After this important development which signified a softening of the Chinese stand and a willingness to negotiate it has now been informed that President Duterte will soon issue an executive order declaring part of the disputed Scarborough Shoal a marine sanctuary off-limits to all fishermen, a move his office said was supported by his Chinese counterpart Xi Jinping.
Thus Duterte is expected to make a unilateral declaration barring fishermen from exploiting marine life at a tranquil lagoon that was central to years of bitter squabbling, and the basis of an arbitration case brought and won by the Philippines. Undoubtedly it will also bring strong criticism from his own constituency of fishermen. But as the larger picture emerges the various nuances of this move become clear from both sides.
Staunch environmentalist and former president Fidel Ramos, who in August 2016 broke the ice with Beijing as Duterte’s special envoy, said a marine sanctuary was the right move and was “the highest form of aquaculture preservation”.
Killing Many Birds with One Stone
With this move both the Philippines and China have killed many birds with one stone. Although Manila won the arbitration case at The Hague, Duterte avoided a chest-thumping stance so as encourage Beijing towards a compromise. China had come under sharp criticism for causing environmental losses especially in the Spratlys while enlarging and creating artificial islands. This had affected its image as a leading developing country upholding the environmental cause of the world. With this move it has shown its support for environmental causes.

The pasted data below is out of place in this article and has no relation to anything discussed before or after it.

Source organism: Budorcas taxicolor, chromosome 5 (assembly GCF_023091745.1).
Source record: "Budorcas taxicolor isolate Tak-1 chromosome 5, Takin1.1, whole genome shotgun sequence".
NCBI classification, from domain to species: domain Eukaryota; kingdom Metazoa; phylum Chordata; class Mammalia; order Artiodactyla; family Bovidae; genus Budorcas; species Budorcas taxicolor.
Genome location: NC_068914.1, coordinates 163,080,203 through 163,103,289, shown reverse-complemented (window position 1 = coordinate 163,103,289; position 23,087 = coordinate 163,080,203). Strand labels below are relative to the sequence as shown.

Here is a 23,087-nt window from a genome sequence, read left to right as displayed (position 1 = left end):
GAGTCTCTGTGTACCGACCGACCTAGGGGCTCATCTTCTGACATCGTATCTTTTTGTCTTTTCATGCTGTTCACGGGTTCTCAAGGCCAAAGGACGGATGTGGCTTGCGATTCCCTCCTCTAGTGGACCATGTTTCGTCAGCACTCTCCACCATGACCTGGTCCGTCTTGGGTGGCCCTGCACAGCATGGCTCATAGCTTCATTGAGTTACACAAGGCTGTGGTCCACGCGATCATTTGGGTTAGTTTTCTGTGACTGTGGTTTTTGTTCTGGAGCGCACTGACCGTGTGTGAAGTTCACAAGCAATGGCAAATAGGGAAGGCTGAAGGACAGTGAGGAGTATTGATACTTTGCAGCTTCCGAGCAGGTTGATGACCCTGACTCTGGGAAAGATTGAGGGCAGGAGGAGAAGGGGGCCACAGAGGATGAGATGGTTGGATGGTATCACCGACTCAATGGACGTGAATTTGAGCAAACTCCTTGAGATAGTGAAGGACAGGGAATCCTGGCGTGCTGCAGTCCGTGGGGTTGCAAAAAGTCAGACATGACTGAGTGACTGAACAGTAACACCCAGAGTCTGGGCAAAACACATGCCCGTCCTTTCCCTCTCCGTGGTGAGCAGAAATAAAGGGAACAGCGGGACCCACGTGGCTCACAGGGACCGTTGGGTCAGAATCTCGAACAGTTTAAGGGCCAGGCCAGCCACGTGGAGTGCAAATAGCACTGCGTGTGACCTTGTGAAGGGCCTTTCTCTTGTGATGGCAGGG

Secondly it has, at the strategic level, proved to the world that bilateral talks may well be the way forward in “solving” the South China Sea and not the legal arbitration route as has been reiterated by the international community.
Admittedly, the move to declare the disputed areas as a sanctuary had been suggested many times earlier by scholars for reducing the regional tensions and as a natural de-escalatory measure. It was first suggested by Vietnamese and Philippine scientists of the Joint Oceanographic Marine Scientific Research Expedition (JOMSRE) who had proposed a Marine Transborder Peace Park in the disputed areas. This is consonant with UNCLOS but the effort to expand and include China and Laos failed, leading to a collapse of the initiative.
With the initiative now taking root, China has not only calmed the most vociferous claimant – Philippine, but also got them round to its point of view. In addition Beijing has also shown that it could get around observance of the international legal system, the verdict and yet produce the desired end result. However, it remains to be seen whether by this act, the South China Sea disputes may well be on the road to resolution, albeit incrementally, since after all it is peace and stability which is the primary aim of the all stakeholders.
About the Author
P K Ghosh PhD is a Senior Fellow at the Observer Research Foundation (ORF), India. He contributed this to RSIS Commentary.
Commentaries / Country and Region Studies / East Asia and Asia Pacific / International Politics and Security / Maritime Security / Southeast Asia and ASEAN
Last updated on 05/01/2017